Saturday, December 10, 2011
Response to the 2012 Rock and Roll Hall of Fame Inductions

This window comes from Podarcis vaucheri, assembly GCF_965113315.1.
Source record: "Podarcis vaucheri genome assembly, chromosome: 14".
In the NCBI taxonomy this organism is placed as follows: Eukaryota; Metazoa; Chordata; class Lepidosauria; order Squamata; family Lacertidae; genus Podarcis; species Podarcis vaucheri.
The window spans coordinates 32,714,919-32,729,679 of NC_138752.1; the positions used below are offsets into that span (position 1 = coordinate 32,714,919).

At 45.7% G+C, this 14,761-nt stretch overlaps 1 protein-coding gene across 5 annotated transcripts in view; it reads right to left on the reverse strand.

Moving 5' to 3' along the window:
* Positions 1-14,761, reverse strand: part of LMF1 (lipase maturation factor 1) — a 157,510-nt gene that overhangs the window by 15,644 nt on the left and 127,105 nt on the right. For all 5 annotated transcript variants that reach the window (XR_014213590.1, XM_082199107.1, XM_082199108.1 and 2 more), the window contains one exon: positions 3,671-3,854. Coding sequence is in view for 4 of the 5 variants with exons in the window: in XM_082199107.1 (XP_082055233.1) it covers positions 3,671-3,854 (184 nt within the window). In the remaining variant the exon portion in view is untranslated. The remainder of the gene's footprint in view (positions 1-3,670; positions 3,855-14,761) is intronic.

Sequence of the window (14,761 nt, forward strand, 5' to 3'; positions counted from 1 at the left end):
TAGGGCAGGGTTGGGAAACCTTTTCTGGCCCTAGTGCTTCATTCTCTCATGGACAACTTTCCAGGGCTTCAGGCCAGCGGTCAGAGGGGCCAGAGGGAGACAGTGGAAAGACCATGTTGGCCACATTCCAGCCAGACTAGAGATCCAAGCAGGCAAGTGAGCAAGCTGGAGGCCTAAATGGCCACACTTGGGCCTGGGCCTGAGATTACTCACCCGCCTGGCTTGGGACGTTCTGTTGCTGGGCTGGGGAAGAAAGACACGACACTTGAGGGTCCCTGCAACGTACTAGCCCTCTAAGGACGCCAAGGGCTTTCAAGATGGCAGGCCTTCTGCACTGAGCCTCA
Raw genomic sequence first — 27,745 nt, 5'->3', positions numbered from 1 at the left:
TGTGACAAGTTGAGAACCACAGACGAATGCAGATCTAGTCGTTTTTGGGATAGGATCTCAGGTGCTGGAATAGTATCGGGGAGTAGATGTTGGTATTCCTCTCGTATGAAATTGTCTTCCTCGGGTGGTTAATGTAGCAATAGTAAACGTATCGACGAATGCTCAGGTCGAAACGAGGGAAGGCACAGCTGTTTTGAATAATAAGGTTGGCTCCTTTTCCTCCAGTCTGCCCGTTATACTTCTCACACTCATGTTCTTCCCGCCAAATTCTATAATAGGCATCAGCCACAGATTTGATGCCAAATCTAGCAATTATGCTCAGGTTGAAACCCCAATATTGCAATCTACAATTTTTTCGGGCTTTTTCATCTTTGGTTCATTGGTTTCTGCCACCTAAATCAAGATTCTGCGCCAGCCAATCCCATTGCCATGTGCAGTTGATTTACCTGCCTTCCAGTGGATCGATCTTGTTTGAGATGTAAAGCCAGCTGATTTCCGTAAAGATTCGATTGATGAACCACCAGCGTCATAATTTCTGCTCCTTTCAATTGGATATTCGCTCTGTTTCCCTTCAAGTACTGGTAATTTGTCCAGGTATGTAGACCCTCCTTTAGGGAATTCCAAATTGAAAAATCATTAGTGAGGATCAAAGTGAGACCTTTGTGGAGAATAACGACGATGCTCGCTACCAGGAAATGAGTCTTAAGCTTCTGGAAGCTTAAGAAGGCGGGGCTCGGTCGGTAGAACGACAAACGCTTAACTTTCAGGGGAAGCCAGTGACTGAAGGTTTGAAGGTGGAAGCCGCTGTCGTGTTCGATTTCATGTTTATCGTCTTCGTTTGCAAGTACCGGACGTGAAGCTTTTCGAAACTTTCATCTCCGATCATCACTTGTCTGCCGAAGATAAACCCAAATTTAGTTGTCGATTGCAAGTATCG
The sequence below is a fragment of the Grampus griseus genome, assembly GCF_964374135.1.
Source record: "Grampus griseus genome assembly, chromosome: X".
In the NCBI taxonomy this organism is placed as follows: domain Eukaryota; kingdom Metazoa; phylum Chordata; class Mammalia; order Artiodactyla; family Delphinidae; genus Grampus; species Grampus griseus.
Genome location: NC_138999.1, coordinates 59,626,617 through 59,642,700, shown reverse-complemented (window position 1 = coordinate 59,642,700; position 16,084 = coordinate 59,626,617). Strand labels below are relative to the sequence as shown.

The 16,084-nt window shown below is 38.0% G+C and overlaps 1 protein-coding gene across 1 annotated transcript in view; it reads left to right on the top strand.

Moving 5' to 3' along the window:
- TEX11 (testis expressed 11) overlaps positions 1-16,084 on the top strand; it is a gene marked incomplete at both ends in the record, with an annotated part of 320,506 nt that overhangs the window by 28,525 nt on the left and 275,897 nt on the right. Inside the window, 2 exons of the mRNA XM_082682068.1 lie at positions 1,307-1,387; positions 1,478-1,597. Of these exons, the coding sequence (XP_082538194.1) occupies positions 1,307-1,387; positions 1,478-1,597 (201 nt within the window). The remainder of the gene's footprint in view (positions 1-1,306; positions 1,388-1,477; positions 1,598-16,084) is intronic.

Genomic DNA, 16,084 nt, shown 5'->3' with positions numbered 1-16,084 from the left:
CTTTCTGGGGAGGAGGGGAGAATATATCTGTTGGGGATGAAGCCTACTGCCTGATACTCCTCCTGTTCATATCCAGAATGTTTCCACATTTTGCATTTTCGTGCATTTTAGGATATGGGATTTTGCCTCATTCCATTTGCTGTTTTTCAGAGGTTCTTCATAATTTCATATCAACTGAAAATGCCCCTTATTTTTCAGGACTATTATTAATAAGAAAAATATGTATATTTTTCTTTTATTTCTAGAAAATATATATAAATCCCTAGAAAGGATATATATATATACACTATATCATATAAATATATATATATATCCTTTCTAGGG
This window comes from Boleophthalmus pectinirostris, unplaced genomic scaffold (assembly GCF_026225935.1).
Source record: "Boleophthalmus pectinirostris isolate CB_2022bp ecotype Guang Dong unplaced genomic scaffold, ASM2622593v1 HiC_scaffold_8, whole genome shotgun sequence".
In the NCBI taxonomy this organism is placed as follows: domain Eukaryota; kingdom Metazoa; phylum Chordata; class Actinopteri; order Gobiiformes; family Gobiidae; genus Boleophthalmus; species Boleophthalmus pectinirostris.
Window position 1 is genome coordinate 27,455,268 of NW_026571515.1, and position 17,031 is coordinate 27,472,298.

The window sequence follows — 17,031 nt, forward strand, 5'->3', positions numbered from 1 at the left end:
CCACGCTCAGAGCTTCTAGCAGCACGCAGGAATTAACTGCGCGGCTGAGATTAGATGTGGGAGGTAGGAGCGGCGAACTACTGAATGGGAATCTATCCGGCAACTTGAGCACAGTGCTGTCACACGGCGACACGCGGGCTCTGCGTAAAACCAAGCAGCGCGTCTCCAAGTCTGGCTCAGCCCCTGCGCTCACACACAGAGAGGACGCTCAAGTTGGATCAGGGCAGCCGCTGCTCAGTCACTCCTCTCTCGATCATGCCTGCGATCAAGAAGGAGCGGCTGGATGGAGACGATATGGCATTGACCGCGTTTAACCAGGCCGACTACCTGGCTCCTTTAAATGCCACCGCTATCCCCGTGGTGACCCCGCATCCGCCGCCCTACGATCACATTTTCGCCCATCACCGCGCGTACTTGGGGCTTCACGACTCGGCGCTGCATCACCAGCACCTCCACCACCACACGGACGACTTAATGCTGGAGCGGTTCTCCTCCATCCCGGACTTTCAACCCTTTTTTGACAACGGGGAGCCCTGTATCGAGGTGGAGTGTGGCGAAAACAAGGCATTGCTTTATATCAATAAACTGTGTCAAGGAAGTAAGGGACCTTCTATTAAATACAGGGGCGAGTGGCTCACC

I have to stay, I had an increasing interest in the Rock and Roll Hall of Fame in that in recent years. That's because they pulled in Alice Cooper, Tom Waits, Iggy and the Stooges, Metallica- a few very decent artists. They try to juggle substance with record sales, but they end up coming up with questionable results. This year, they did exactly what I did not want them to do. They are set to induct the Red Hot Chili Peppers, The Beastie Boys, and Guns N'Roses, Laura Nyro, Donovan, and The Small Faces/Faces. Those acts were finalists chosen over nominees The Cure, Heart and a few others. The Cure I think were very good, if not the equal of other early goth bands like Bauhaus or Joy Division. Heart were sexy women that arose out of the male dominated 70's music now called "classic rock", that I can respect. Laura Nyro , Donavan and The Small Faces are the dregs of 60's hippy garbage. I can count the number of times I've heard Laura Nyro on the radio on one finger. I don't need to hear some sixties band that Rod Stewart ended up joining that's exactly what The Small Faces are. I am neither a leftist nor a user of illegal drugs, so I do not deify these people. The bands that weren't fecal matter fossilized from the 60's that they picked are bands that were overplayed on 80's to early 90's MTV. I recall it all well, but I feel no need to revisit Mother's Milk or Check Your Head. Guns N'Roses I suppose are alright. The Beastie Boys had their moments in a way. The Red Hot Chili Peppers annoy me at the mall. People bitch about this Lou Reed and Metallica album that was sparked by a performance at a Rock and Roll Hall of Fame event, but if the members of the bands listed above start jamming at the induction ceremony that will be the worst music ever made. You want to hear Axel and Slash join on "Fight for Your Right to Party" with Flea slapping the bass? It could happen at the induction ceremony. Two bands that emerged in the same time era that annihilate the ones in the rock and roll hall of fame this year- one is the Cult and the other is Voivod. Guns N' Roses actually opened for the Cult at one point. . Voivod and the Cult in slightly different ways captured the correct way to go about creating rock, which is not so much to adhere too rigidly to a genre, but to synthesize a sound using something here from metal,here from punk, here from 60's bands, whatever works. That's where we get nice little genres like gothic metal from. The explication I've read of the Cult's sound is that they started as a goth band and then made the risky, then unfashionable move of looking back into late 60's/early 70's bands like Led Zeppelin and Free that we today hear on classic rock radio. Voivod integrated influences from the New Wave of British Heavy Metal bands like Venom and Motorhead with bits of things that were going on in punk, but their big hit was actually a cover of an early Pink Floyd song written by Syd Barrett. I'm thankful to say, I've recently run into early Cult and early Voivod that has been re-released or released in the last few years. I didn't know about it at the time, but in 2009 the Cult issued a box set edition of their album Love with three disks of demos, b-sides and live takes. This fall, Voivod released their original demo from their early days in Quebec, To The Death 84. The Cult's Love Omnibus Edition from 2009 is a must have. That has been one of my favorite albums since I was a child but listening to the collected b-sides and such, the better material they were working on may not have even been what made it onto the original LP. Lead vocalist Ian Astbury was obsessed both with the 60's counter-culture generation and with Native American culture, neither of which he belonged to, they had the strange ability to get away with it. I much prefer Cult to any of the hippy era bands like Led Zeppelin that they drew inspiration from. The Love Omnibus Edition has a little booklet that it comes with that has some details that I didn't know before. I wasn't aware that the Cult's drummer from their first album, Nigel Preston, was thrown out of the band because of mental illness or that the working title for "Phoenix" was "Stooges" because it sounded like a Stooges track. The track that really gets me is "Hollow Man". In the lyrics, the man who follows him each and every day with a gun in hand- is that himself? Is it the grim reaper? After Love they went into the studio working on a lengthy psychedelic album that was taking too long to make, the band being very into drugs at this point. The Cult used Rick Rubin as a producer immediately after he did the Beastie Boys' License to Ill album, and went for the very straight sounding electric guitar sound Rubin was using at the time. Their next album Electric I think only uses any guitar effect whatsoever on one track. I'd still listen to Electric, it doesn't have the nice lairs of sound that Love has. They started turning into hair metal, essentially. Love is really the album to get. To the Death 84 is a little bit of a different organism. This material is a very early demo material by Voivod, the science-fiction the meed speed-metal band from Quebec. It is recording of an early live performance, and includes many of the tracks that ended up on Voivod's first album, War and Pain as well as a few covers, two of them Venom songs. The recording quality is very lo-fi. You get a sense from this track what an aggressive beast early Voivod really was live. At this point the drummer wore a gas mask on stage, in keeping with the band's pre-occupation with life after a nuclear war. They moved way from there very early wall-of-noise approach in pursuit of something more technically sophisticated and futuristic. If someone come across a young band that know the Cult, Voivod and some of the other music I've referenced here well,I'd be sort of curious to know about it. I started being sick of people and their stupid bands when I was in my late 20's. That's when I would cross paths with a lot of utterly failed and pointless bands and musicians, especially in New York. The hipster music press is full of it, the Rock and Roll Hall of Fame induction committee is full of it. There are a couple good goth albums, a couple good metal albums, that's about it. Even that I get sick of periodically.